CHAROLAIS genetics provide the backbone of Derrol and Sue Crane’s Castle Hill beef enterprise, situated south of York.
Their 3240 hectare property is located on the edge of the Wheatbelt and cropping is the primary focus with 2225ha planted to lupins, wheat, canola and barley as well as export hay.
The couple is originally from Lake King, where they operated a grain farm before expanding into the Esperance district where the couple ran a transport business and a smaller cattle property.
There they purchased a line of Charolais-Red Angus cross females that still have progeny breeding in the herd today.
With some rocky granite outcrops on their York property, the beef enterprise takes advantage and the cattle graze where cropping is not possible so it fits in with the cropping program.
The beef herd calves out 200 head with replacements bred on the property and all sires are Charolais except one Murray Grey bull used over heifers.
A LT Bluegrass purebred Charolais sire is also used on heifers and Derrol has absolute confidence in the calving ease of this sire after four very successful calving seasons.
The heifers calve from February 15 and the main cow herd commences a bit later on March 1.
Derrol and Sue draft their cows prior to calving into heavy springers and later calvers and check their cows twice a day.
Derrol quoted a 99 per cent calving rate for the 2018 year and calving problems are non-existent for the herd.
Bulls are with the mature cows for six weeks in pairs and then swapped over to another mob for another six weeks, which protects against any problem a bull develops at joining time in the rocky country.
The country the cows are joined on can be very steep and Derrol and Sue prefer yearlings when they purchase bulls.
Recently they have selected from the Liberty yearling bull sale and have been very happy with the results.
Yearling bulls are joined and then supplementary fed after joining to give the bulls every chance of growing out.
The calves are weaned at the end of December and enter the on-property feedlot and sorted into steer and heifer pens.
Calves are fed for about 100 days on a home grain mix with access to hay until averaging 620kg liveweight.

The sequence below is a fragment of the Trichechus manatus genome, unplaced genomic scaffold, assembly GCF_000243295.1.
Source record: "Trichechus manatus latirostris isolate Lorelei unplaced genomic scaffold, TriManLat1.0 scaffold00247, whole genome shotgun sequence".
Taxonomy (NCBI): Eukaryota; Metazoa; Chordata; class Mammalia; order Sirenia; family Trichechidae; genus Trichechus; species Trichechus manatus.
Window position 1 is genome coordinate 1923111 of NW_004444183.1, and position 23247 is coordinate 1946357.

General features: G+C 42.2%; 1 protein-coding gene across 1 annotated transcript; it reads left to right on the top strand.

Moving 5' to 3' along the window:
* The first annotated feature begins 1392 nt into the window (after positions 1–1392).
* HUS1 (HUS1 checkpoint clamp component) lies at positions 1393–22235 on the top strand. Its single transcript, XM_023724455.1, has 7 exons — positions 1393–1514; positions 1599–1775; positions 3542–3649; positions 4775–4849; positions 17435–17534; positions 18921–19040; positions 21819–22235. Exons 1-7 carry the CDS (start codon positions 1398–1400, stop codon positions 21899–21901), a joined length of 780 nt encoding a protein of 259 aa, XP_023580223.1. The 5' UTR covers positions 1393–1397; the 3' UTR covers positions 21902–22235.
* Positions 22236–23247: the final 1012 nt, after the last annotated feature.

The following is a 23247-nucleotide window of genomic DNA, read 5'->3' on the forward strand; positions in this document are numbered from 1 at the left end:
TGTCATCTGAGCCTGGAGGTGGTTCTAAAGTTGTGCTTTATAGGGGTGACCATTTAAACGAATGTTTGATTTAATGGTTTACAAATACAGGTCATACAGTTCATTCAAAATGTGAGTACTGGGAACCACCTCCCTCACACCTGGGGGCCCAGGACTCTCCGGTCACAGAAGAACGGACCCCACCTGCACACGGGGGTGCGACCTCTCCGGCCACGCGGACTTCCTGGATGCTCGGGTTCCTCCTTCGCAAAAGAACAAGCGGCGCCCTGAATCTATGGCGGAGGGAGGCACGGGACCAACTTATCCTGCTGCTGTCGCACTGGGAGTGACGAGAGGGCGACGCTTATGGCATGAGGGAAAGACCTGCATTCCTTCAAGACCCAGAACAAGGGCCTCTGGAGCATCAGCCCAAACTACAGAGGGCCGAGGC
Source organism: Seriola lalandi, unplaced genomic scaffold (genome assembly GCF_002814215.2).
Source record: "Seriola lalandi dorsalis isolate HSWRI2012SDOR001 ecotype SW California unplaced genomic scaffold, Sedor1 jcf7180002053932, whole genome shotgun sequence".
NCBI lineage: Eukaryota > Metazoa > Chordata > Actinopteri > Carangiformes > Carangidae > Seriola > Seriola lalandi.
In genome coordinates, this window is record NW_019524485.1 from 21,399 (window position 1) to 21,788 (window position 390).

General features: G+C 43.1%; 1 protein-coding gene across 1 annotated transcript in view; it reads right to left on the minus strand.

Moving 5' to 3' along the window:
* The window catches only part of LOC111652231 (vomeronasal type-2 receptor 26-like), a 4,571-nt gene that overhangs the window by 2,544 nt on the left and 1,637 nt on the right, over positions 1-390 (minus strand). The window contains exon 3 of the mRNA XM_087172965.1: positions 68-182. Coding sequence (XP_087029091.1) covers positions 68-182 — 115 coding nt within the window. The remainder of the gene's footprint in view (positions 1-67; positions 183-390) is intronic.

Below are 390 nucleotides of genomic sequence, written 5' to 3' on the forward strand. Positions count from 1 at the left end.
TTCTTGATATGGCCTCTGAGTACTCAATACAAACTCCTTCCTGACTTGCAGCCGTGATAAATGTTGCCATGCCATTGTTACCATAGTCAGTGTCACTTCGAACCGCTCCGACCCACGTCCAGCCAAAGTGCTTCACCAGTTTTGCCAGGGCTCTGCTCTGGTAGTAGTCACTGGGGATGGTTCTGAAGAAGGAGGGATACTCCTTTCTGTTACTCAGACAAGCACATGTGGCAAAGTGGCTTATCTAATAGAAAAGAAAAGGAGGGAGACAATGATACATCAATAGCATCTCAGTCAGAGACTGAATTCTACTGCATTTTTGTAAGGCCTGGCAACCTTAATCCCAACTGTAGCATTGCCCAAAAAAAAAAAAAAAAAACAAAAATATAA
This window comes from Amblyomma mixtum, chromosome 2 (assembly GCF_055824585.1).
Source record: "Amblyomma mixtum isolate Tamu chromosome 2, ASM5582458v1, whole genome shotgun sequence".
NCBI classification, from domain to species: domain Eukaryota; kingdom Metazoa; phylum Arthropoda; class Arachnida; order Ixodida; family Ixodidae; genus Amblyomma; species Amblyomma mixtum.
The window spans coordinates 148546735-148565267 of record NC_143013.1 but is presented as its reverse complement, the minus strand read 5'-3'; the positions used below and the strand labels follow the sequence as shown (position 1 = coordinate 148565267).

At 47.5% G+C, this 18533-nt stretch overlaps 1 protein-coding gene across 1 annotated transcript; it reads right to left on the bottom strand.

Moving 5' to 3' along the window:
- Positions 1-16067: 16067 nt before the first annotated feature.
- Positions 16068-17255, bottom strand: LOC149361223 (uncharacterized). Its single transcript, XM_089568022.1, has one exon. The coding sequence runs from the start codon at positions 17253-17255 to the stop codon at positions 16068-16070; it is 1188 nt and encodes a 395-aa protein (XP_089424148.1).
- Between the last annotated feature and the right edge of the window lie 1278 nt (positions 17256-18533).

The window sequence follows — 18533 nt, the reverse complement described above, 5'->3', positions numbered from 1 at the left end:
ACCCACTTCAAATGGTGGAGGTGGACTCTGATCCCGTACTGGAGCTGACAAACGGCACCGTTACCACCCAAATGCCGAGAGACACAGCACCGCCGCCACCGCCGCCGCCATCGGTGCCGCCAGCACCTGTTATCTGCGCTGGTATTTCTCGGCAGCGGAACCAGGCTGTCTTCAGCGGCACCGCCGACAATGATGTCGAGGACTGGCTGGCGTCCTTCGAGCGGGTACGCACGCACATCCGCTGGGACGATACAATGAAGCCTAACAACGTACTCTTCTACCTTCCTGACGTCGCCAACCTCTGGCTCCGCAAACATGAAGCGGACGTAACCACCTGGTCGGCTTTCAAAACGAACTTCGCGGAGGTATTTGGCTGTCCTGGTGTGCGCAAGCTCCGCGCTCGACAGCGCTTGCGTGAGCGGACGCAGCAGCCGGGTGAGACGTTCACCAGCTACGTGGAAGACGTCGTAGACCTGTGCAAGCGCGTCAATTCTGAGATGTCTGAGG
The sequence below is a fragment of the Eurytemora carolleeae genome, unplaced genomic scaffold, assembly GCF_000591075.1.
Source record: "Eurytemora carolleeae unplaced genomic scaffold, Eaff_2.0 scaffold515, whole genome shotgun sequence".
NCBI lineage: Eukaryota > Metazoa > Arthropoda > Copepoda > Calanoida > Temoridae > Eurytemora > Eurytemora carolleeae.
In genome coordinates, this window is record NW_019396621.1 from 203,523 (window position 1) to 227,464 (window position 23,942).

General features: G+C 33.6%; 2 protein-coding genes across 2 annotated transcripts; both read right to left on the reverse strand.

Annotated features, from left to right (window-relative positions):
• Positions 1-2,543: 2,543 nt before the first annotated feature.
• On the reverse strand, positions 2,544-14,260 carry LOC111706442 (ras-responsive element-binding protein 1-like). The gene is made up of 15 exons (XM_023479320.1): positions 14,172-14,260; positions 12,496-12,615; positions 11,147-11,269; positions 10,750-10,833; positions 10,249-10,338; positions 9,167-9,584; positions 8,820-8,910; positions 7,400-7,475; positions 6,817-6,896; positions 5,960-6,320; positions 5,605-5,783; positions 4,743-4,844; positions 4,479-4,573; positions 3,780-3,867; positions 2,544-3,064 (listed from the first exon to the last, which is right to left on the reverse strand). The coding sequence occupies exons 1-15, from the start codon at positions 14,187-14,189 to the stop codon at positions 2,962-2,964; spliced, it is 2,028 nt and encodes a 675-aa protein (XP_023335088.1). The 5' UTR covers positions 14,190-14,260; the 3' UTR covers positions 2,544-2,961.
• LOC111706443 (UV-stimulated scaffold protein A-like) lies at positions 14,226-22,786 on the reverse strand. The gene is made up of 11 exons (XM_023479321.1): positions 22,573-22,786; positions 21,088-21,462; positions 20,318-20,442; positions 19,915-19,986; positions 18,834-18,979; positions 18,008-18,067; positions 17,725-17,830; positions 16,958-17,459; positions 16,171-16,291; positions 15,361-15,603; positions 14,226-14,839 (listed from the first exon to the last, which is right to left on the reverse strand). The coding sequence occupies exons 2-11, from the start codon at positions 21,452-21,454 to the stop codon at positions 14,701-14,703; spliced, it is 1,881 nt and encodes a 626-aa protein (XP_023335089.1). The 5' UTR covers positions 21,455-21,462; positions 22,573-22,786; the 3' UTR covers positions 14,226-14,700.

The Charolais influence is a big advantage when these calves hit grain, which is reflected in their performance.
Finished calves are keenly sought after by processors with calves currently processed by Borrello Abattoirs at Gingin.
Borrello Meats takes pride in sourcing its cattle direct from breeders such as Derrol and Sue and being only 140km away are ideally located.
Steers and secondary heifers not required for breeding are all finished in the feedlot.
Derrol and Sue receive exceptional feedback on the carcase quality of their cattle.
They select their replacement heifers which remain in the feedlot and are joined in the feedlot in two mobs.
The steep granite country on the property where the cattle graze comprises native pasture and a paddock has also been sown with Serradella, a highly productive pasture legume producing a large amount of biomass as well as fixing substantial amounts of nitrogen.
Rotating the cattle from the rocky country to stubble paddocks works very well for Derrol and Sue and the temperament of their herd is outstanding.
Cows must have excellent structure to handle the rocky steeper ground as do the sires being used and the Cranes have a very commercial focus for their cattle herd, appreciating the growth, muscle and temperament the Charolais sires add.
Derrol and Sue both enjoy working with their beef cattle and have found the Charolais breed can offer them the productivity and performance to take advantage of the end feeding program.
While cropping is the primary focus of their business, Derrol and Sue enjoy producing a quality beef animal that is keenly sought after by the processing industry.
Story supplied by Colin Rex, Charolais Society of Australia.